Panzer Brigade 150
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|Panzer Brigade 150|
|Active||1944 – 1945|
|Part of||6 SS Panzer Army|
Panzer Brigade 150 or SS Panzer Brigade 150 (German: 150. SS-Panzer-Brigade) was a formation of the German Army during World War II that was formed to take part in the Ardennes offensive, it was unusual in that it was formed from all parts of the German Armed Forces, the 2,500 men in the brigade were formed from; 1,000 from the Heer, 500 from the Waffen SS, 800 from the Luftwaffe and 200 from the Kriegsmarine. It was tasked with the capture of the bridges at Amay, Engis and Huy. The Brigade is known for including English-speaking members wearing American Army uniforms to cause disruption and disinformation behind the American lines. The Brigade was also issued captured Allied equipment and had two Sherman tanks (which never saw action due to mechanical problems) and German vehicles were modified to resemble Allied armoured vehicles.
The German code name for this unit's role in the Ardennes offensive was Operation Greif. The timing of the offensive meant that the Brigade Commander Otto Skorzeny had only 5 or 6 weeks to recruit and train a brand new unit. Within four days he sent his plans for 150 Panzerbrigade to General Alfred Jodl. Despite asking for 3,300 men he was given an immediate go-ahead and promised full support. The Oberkommando der Wehrmacht issued an order on 25 October requesting suitable soldiers for the operation with "knowledge of the English language and also the American dialect" which was passed on to every headquarters on the Western Front, and this request soon became known to the Allies.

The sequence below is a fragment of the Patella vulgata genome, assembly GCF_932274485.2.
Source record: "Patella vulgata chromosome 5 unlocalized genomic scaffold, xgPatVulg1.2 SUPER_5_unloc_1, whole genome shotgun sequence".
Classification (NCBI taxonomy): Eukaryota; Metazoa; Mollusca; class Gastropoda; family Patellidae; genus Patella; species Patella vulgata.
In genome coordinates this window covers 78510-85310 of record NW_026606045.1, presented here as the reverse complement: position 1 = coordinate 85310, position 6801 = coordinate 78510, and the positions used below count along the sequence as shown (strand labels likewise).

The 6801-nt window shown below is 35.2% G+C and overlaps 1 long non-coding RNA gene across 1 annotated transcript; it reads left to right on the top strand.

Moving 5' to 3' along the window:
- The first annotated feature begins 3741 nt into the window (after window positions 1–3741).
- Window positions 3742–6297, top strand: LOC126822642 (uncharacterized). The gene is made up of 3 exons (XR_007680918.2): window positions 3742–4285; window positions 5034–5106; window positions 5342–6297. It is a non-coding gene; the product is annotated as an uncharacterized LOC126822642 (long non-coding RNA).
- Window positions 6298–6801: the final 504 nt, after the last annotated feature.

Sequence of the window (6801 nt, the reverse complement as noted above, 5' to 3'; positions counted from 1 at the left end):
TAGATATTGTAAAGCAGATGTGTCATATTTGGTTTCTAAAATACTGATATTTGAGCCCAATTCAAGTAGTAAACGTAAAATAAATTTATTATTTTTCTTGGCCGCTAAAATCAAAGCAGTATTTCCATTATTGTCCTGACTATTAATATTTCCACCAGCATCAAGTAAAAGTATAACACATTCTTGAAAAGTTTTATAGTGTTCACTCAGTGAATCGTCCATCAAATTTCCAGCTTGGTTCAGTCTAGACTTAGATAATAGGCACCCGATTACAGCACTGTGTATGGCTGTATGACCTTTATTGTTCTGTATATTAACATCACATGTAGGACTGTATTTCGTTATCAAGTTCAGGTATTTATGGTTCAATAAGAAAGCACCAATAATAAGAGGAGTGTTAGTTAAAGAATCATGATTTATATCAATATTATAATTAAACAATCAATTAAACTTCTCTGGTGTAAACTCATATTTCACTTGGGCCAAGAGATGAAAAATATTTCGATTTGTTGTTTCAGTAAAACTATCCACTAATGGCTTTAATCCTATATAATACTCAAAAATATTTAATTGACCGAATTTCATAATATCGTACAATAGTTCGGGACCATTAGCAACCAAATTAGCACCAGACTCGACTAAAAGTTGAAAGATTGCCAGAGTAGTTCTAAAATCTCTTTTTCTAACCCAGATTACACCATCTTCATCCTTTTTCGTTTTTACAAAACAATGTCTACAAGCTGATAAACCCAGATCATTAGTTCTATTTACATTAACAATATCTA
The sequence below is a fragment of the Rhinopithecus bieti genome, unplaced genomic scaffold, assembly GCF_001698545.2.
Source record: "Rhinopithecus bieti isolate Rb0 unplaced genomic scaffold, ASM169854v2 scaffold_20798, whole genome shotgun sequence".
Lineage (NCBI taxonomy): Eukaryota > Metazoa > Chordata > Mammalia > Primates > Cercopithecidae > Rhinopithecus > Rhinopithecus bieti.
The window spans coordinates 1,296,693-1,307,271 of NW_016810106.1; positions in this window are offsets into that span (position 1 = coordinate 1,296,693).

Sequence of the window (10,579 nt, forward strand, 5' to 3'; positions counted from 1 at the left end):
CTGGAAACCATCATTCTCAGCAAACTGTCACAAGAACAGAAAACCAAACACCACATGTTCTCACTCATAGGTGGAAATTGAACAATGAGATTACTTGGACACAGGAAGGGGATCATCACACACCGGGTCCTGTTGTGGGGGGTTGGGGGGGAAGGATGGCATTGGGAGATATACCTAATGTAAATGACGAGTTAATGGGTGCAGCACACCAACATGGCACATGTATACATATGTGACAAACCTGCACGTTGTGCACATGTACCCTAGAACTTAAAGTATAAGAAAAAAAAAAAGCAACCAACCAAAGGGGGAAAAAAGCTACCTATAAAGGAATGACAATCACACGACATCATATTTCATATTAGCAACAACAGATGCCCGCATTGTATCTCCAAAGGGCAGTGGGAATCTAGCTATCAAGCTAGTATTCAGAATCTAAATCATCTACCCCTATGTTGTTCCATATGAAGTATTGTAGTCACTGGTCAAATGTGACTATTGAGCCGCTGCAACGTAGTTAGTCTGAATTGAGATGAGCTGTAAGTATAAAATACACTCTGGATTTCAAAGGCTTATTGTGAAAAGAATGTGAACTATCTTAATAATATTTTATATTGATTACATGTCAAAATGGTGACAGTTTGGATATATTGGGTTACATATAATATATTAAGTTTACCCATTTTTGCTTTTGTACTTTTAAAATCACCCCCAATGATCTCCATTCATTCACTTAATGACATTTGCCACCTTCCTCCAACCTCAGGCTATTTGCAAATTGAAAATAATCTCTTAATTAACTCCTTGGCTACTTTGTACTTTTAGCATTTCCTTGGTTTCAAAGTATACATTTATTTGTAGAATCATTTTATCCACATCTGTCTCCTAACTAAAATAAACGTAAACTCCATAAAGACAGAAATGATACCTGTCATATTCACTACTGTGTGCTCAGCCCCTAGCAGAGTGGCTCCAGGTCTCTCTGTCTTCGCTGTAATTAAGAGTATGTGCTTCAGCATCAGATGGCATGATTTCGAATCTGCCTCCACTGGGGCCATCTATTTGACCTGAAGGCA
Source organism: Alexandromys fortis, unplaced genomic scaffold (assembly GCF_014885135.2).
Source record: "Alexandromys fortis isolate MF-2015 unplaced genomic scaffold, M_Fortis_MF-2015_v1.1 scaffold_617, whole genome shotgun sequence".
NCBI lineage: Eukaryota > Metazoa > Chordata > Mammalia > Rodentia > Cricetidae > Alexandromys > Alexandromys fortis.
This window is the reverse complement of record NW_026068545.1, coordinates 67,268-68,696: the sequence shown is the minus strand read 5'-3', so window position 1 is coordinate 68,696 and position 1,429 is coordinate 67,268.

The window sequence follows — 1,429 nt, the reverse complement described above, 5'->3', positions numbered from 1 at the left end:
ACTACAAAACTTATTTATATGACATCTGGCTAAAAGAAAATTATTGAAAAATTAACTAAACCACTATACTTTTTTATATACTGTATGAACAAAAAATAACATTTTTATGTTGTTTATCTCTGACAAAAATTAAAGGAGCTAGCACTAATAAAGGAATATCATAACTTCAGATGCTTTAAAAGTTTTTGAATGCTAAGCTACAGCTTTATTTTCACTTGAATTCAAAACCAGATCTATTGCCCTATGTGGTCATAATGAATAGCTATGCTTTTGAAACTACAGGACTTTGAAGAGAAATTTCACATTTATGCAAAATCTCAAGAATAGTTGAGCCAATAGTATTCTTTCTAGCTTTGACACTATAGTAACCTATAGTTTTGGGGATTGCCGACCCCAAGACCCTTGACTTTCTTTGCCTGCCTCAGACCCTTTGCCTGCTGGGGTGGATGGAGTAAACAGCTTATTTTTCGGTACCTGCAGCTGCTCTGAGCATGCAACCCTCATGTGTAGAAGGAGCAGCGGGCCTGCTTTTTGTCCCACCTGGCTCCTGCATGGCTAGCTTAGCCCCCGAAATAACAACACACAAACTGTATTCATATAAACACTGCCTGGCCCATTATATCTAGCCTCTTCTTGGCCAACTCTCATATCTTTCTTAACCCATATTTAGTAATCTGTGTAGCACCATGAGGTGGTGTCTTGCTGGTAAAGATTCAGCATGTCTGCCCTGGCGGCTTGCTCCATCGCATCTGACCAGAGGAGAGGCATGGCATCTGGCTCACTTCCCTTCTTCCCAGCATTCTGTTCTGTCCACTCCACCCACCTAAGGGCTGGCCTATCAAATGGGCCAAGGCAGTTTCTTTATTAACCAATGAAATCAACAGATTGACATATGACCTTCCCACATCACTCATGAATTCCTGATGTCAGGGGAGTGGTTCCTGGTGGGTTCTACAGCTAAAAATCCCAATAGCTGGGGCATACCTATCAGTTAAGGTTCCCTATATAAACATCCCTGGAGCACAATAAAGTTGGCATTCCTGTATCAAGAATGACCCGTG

The new brigade needed US Army vehicles, weapons and uniforms; OB West was asked to find 15 tanks, 20 armoured cars, 20 self-propelled guns, 100 Jeeps, 40 motorcycles, 120 trucks, and British and US Army uniforms all to be delivered to the brigade's training camp which had been set up at Grafenwöhr in eastern Bavaria. The equipment delivered fell short of the requirements, including only two Sherman tanks in poor condition, and Skorzeny had to use German substitutes, 5 tanks and 6 armoured cars. The brigade was also flooded by Polish and Russian equipment sent by units who had no idea what the request was for. As far as English-speaking soldiers went, only 10 men who spoke perfect English and had some knowledge of American idiom were found, 30-40 men who spoke English well but had no knowledge of slang, 120-150 who spoke English moderately well, and 200 or so who had learned English at school.